Had to share a pic from my fashion and lifestyle blog to show you one of my favourite writing inspiration locations (ooh rhyme). These bluebell woods are in Heartwood Forest, just a half an hour walk from my parents’ house. In the spring the wood turns purple with flowers, making it such a magical place to go for a slow wander and getting lost in daydreams about my latest WIP. It’s especially beautiful at sunset, when the sunlight filters through the high canopy and glazes everything in hazy, golden light. Bliss.
What are your favourite places to go for writing inspiration? x
GUYS I’M SO EXCITED! Today I get to share with you the cover for my second novel, The Memory Keepers – and isn’t it absolutely beautiful! When Hot Key showed me the cover they’d made for The Elites, I didn’t think it could get much better. But then this came along. Huge props to Jan and the design team for such a great job, especially as they started the process a while before I’d even finished writing the book! It still amazes me how perfect the cover is when Jan et al had such little to go on.
Seeing the final cover is one of the best parts of the publication process. It’s when everything starts feeling as though it’s coming together, and you have little daydream visions of the book in readers’ hands, being eagerly opened, lovely paper-smelling pages thumbed for the first time.
Anyway, without further ado, may I present to you in sexy high-res (click on the images to see a bigger version) the oh-so-gorgeous cover for TMK …
Isn’t it gorgeous! I just cannot WAIT to see it on the shelves in a few months time. If you’re super keen, you can pre-order it on Amazon here, and the first few chapters are up on Hot Key’s site if you fancy a read! x
Looky looky look! How beautiful do this bad boy look? Receiving page proofs from my publisher is one of my favourite parts of the process. It’s the first time you see your story looking like a proper book, and words you’ve read over and over again now look fresh and new. However, it’s also a sad time, because it means my work on this story has come to an end. I’ve enjoyed my time so much with Seven and Alba, and am going to miss them. At least, until we’re next reunited – when I receive the advance copies in a month or two!
(Originally posted over at Author Allsorts)
Every writer has a different style when it comes to description. Some use only a minimal amount, focusing instead on action and dialogue, with short, sharp bursts of description to ground it all. Others really build it up, winding their narrative around atmospheric writing that’s so alive it’s almost another character.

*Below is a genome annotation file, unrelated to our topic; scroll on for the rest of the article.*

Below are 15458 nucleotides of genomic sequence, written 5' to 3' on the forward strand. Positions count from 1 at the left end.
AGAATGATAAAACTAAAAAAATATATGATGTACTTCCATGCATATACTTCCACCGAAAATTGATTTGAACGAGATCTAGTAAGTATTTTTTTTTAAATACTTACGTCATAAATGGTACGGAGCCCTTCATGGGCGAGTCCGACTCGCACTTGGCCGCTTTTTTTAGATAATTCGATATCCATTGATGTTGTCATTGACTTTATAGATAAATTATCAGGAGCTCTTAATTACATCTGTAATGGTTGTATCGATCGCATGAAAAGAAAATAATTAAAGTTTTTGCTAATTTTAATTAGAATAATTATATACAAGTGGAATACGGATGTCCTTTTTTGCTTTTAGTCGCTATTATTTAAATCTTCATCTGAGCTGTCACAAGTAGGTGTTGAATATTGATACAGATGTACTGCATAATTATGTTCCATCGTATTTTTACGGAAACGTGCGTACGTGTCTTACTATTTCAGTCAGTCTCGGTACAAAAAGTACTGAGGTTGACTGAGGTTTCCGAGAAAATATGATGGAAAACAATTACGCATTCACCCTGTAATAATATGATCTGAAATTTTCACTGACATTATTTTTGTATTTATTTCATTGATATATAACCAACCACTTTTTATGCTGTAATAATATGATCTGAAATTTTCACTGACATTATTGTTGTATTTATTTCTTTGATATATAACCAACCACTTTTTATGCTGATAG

Personally, I’ve always loved description. Both reading and writing it. When it comes to writing, however, especially if you’re in the children’s/young adult arena, description is usually one of the things to cut back on. I often cut around 20k of words from my first draft during a first edit (!), and a lot of that come from description. But it doesn’t mean you can’t have any description – it’s just about being clever with how you use it.
Here’s a little checklist you can use when you’re writing or editing to keep your description concise but powerful. Of course, these are just a few things to look for, but hopefully they’re helpful!
- Is the vocabulary you are using varied? We all have those crutch words and phrases. When you’re editing, look out for them and replace them where you can with new turns of phrases. Even just switching up the verbs can be effective. Eg. My heart dashed against my ribcage. You can replace dashed with crashed, slammed, smashed … the synonyms finder in Word is your friend!
- Is your description active? Meaning, does it intertwine with the action and narrative? Eg. Leaves slapped my face as I ran, but I didn’t stop, feet slamming, beating on the muddy ground, the dappled golden light filtering through the trees just a blur around me. Think of how you can weave description in without slowing the pace of a scene.
- Are you featuring all the senses? Don’t just focus on the visual – really immerse your reader in your world by using all the senses in your description. Smells and sounds are so evocative. And what’s the texture of the scene? If your character is scrabbling on the ground, describe the way the dirt feels under their fingertips, the rich, loamy scent of the earth around them. More on 360 writing here.
- Have you relied on cliches? Again, something I spot when editing a first draft are instances where I’ve been lazy and fallen on cliched descriptions. Rewrite those parts with fresh, unexpected language. Play the scene over and over in your head to hunt for those interesting details you missed before.
- Do you focus too much on description at the start of a scene? Sometimes I’m so excited about a setting I find myself wanting to lay it all out at the start of the scene. But hold back! Readers are clever. They can pick up and piece bits together as they go. If you find yourself writing a block of description at the beginning of each chapter, break it up and interweave it with the narrative.
- Are you describing through your characters? Make your description more powerful by personalising it. Ask yourself what your characters are seeing, feeling, hearing, experiencing, and really sense the scene through them. Use those insights to add emotion to your description and keep it from feeling detached.
What are your mistakes when it comes to writing description, and do you have any tips to overcome them? Let me know in the comments below
Happy writing sweeties! x